Last week, the governor proposed merging two correctional facilities both located in Cameron, Missouri, in order to save taxpayer dollars, increase wages among correctional officers and ensure the safety of the prisoners and the officers on staff.

Under the governor’s plan, the Crossroads Correctional Center will be consolidated with Western Missouri Correctional Center. According to the Department of Corrections (DOC), Crossroads Correctional Center currently holds 960 prisoners while Western Missouri houses 1,257 prisoners, which is only 65 percent of their capacity. I believe consolidating these facilities is truly a step in the right direction toward increasing efficiency in our criminal justice system, as well as creating a more stable financial environment for the correctional officers who serve our state.

One of the most concerning issues for me is that the DOC has not had enough personnel to fully staff its facilities. This means that for years the department has been facing two very daunting issues: high employee turnover and ensuring the safety of its employees and prisoners.

By consolidating the two correctional facilities, I believe the department will generate a substantial amount of savings that will allow it to address several areas of concern. DOC employees are among the lowest paid in the country and are in desperate need of financial assistance. In addition, the savings could be used toward training programs for DOC employees, as well as programming to help reduce recidivism rates among our state’s prison population.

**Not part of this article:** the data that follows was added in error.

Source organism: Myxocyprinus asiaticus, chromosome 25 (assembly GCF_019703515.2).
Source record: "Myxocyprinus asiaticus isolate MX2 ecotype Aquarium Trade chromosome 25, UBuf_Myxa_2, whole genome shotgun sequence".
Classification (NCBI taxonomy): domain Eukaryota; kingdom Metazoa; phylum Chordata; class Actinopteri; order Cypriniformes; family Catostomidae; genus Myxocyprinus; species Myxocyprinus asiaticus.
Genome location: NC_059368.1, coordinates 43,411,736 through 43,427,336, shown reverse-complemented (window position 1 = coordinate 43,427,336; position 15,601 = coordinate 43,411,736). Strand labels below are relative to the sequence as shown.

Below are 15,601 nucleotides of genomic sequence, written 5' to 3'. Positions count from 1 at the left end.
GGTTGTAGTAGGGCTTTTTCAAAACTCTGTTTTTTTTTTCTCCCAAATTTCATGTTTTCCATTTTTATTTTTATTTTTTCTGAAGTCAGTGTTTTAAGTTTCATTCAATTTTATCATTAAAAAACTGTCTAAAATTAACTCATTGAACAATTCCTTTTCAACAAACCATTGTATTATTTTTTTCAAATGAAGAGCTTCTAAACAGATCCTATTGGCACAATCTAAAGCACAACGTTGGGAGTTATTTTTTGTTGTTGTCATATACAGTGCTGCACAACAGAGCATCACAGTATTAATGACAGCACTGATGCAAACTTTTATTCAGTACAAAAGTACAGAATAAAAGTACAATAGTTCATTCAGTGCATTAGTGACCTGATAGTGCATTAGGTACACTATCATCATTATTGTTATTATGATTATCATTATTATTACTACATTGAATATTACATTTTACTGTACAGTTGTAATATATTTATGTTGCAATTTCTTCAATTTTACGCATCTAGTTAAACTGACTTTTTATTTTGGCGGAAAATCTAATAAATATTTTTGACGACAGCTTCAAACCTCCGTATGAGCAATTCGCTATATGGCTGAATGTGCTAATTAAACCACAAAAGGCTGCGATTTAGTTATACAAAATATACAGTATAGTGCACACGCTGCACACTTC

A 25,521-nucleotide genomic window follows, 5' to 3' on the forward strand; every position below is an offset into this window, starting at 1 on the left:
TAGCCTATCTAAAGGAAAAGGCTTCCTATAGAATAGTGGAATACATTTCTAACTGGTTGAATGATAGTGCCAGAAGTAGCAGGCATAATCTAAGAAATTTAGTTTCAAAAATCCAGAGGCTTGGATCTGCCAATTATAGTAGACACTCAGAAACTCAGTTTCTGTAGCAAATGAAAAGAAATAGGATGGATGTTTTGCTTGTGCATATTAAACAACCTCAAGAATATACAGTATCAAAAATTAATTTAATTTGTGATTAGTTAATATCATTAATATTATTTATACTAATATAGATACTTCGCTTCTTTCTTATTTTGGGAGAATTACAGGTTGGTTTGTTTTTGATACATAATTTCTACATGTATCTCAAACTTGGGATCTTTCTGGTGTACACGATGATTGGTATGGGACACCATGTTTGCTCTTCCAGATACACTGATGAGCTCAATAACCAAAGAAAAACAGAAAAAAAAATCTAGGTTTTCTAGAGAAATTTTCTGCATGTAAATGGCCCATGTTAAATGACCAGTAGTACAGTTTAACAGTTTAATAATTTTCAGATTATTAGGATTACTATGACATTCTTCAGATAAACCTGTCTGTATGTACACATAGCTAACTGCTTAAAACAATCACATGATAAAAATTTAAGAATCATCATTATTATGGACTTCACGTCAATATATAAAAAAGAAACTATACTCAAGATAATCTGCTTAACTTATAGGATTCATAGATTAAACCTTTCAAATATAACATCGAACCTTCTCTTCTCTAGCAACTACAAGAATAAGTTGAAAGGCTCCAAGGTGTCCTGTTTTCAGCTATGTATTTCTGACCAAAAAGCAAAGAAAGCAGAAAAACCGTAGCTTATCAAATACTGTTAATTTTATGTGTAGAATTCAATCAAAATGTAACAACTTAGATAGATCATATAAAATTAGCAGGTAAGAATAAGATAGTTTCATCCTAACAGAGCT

In communities across Northeast Missouri, it is often difficult for residents to find jobs that pay well enough to provide for their families. By consolidating these facilities, current employees could potentially receive a three percent pay raise. This is certainly an incentive for current employees, who have not seen a raise in years, and for those who are considering a job at one of our state’s correctional facilities as a career.

As a business owner, I understand how frustrating it can be to have to deal with a high-turnover rate amongst your employees. Not only is training costly, but it can slow down production and create a bad reputation for the company. I also understand the financial loss that business owners incur when there are several unfilled positions for extended periods of time.
I hope this is only one of the many positive steps our state government plans to take in efforts to truly improve the quality of life for all Missourians. I look forward to having more discussions with my colleagues in the Missouri Senate on ways to improve the financial stability of our state government.

As always, I appreciate hearing your comments, opinions and concerns. Please feel free to contact me in Jefferson City at (573) 751-7985. You may also email me at